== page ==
IMA issues guidelines on the use of painkillers
Indian Medical Association (IMA) Thursday asked people to desist from using common painkillers like Aspirin and Paracetamol for pain and fever management saying they could cause more harm than good if taken without medical supervision.
New Delhi: Indian Medical Association (IMA) Thursday asked people to desist from using common painkillers like Aspirin and Paracetamol for pain and fever management saying they could cause more harm than good if taken without medical supervision.
The IMA today issued guidelines on the safety and efficacy of non-steroidal, anti-inflammatory drugs (NSAIDs) or painkillers in an attempt to clear misconceptions.
It also opposed the Government's move to allow AYUSH doctors to prescribe over the counter (OTC) painkillers like aspirin and paracetamol.
NSAIDs suppress pain by inhibiting the enzyme cyclo -oxygenase and reducing synthesis of prostaglandins, which promote the inflammatory process.
Since a few years, NSAIDs have been under constant scrutiny and criticism due to their alleged negative effects on the liver, kidney and heart.
"The Indian Medical Association is of the view that it is not right to classify certain NSAIDs safe and others as unsafe for they all have different functions and if used for the right duration, they can be extremely effective in providing pain relief.
"It is, however, important to raise awareness among the public that they must not self-medicate themselves for the underlying condition as it can cause more harm than good," said Dr A Marthanda Pillai, National President of IMA.
Pillai said it was a common perception that OTC drugs like paracetamol or aspirin can be taken for pain relief without consulting a doctor.
"Paracetamol has little anti-inflammatory activity and should be used more to manage fever than pain relief. It also is the number one suicidal agent in the west and the USFDA recommends that not more than 325mg of the drug should be used in any combination tablet," he said.
"Similarly aspirin, if self administered in children can precipitate liver failure, a condition called Reye's syndrome. IMA believes that both Paracetamol and Aspirin should be used under medical supervision," said Dr KK Aggarwal, Secretary General of IMA.
"The same may not be in the public interest as they have little knowledge about when not to use these drugs," said Aggarwal.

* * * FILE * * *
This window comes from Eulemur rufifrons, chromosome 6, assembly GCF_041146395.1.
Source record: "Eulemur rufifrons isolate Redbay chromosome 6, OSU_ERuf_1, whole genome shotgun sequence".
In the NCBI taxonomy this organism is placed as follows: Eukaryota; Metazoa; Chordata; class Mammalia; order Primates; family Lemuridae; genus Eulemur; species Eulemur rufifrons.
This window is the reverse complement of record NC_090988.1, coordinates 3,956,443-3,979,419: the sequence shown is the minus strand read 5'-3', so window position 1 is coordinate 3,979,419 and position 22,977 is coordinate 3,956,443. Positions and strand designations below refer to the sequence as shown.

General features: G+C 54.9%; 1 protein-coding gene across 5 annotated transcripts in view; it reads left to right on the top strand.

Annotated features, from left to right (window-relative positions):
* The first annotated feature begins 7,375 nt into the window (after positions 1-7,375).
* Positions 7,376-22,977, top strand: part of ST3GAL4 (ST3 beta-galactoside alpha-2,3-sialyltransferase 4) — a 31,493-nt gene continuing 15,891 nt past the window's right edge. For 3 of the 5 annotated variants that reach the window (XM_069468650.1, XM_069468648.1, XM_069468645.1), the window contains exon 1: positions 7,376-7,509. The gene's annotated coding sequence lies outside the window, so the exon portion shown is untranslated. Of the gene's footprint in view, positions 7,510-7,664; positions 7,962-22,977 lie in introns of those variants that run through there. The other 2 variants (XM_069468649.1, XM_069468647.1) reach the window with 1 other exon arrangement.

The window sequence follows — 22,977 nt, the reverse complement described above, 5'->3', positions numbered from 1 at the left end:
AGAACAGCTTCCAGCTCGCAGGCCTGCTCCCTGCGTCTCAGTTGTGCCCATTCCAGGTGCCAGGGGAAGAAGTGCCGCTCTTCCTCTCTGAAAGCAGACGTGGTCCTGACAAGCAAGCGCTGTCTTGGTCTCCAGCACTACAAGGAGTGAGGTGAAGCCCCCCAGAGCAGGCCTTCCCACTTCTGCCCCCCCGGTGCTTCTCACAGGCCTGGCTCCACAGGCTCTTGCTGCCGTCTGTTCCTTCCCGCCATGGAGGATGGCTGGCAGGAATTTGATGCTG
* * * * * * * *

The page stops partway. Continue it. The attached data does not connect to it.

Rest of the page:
According to Dr Ramesh Hotchandani, Nephrologist, Moolchand Hospital, "Pain is a condition that affects almost everybody at some point of time in his or her life. In India itself, 76 per cent of professionals who are regular computer users suffer from muscular pain, 15-20 per cent from acute pain and 25-30 per cent from chronic pain at least once in their lifetime.
"This makes effective and safe pain management an extremely important topic of debate around the globe today. Painkillers, however, should be used judiciously as even one tablet can precipitate kidney failure in susceptible individuals," he said.
According to IMA guidelines on NSAIDs, aspirin should not be administered to children as it can cause fatal liver failure. Children and teenagers recovering from chickenpox or flu-like symptoms should never take aspirin.
"Paracetamol should not be taken without medical consultation. It is number one suicidal agent in the West. As per USFDA, combination products that contain paracetamol should not contain paracetamol salt dose more than 325 mg in each tablet or capsule.
"Drug Controller General of India approved Nimesulide on January 13, 1995 for painful and inflammatory conditions as well as fever and it can be safely prescribed to people above the age of 12 years for up to 15 days," said IMA in a statement.
"In general, painkillers are safe drugs when used in patients who are not at high risk for gastrointestinal, renal, or cardiovascular reactions. All heart patients should consult their doctor before taking a painkiller especially if they are on low dose aspirin.
"Even one tablet of pain killer in susceptible kidney patients can precipitate kidney failure," the guidelines say.